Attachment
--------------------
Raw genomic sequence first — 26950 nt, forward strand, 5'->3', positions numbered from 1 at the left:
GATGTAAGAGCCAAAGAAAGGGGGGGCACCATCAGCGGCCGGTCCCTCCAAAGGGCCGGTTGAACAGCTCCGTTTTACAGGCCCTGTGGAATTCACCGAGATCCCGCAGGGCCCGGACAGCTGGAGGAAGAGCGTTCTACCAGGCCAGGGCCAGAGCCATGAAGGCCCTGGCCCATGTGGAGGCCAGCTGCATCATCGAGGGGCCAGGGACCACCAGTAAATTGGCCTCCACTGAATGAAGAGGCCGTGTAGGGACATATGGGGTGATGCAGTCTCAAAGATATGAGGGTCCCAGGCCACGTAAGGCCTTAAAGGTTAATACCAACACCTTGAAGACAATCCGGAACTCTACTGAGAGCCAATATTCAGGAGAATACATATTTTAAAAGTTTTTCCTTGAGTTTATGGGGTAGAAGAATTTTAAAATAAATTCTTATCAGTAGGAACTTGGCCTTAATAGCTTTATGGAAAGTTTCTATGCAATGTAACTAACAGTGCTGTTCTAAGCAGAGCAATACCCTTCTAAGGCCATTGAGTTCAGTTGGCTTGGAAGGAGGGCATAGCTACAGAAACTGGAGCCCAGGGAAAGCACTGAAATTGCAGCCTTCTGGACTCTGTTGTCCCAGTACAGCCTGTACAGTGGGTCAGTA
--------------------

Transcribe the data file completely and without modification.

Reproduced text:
Raw genomic sequence first — 26950 nt, forward strand, 5'->3', positions numbered from 1 at the left:
GATGTAAGAGCCAAAGAAAGGGGGGGCACCATCAGCGGCCGGTCCCTCCAAAGGGCCGGTTGAACAGCTCCGTTTTACAGGCCCTGTGGAATTCACCGAGATCCCGCAGGGCCCGGACAGCTGGAGGAAGAGCGTTCTACCAGGCCAGGGCCAGAGCCATGAAGGCCCTGGCCCATGTGGAGGCCAGCTGCATCATCGAGGGGCCAGGGACCACCAGTAAATTGGCCTCCACTGAATGAAGAGGCCGTGTAGGGACATATGGGGTGATGCAGTCTCAAAGATATGAGGGTCCCAGGCCACGTAAGGCCTTAAAGGTTAATACCAACACCTTGAAGACAATCCGGAACTCTACTGAGAGCCAATATTCAGGAGAATACATATTTTAAAAGTTTTTCCTTGAGTTTATGGGGTAGAAGAATTTTAAAATAAATTCTTATCAGTAGGAACTTGGCCTTAATAGCTTTATGGAAAGTTTCTATGCAATGTAACTAACAGTGCTGTTCTAAGCAGAGCAATACCCTTCTAAGGCCATTGAGTTCAGTTGGCTTGGAAGGAGGGCATAGCTACAGAAACTGGAGCCCAGGGAAAGCACTGAAATTGCAGCCTTCTGGACTCTGTTGTCCCAGTACAGCCTGTACAGTGGGTCAGTA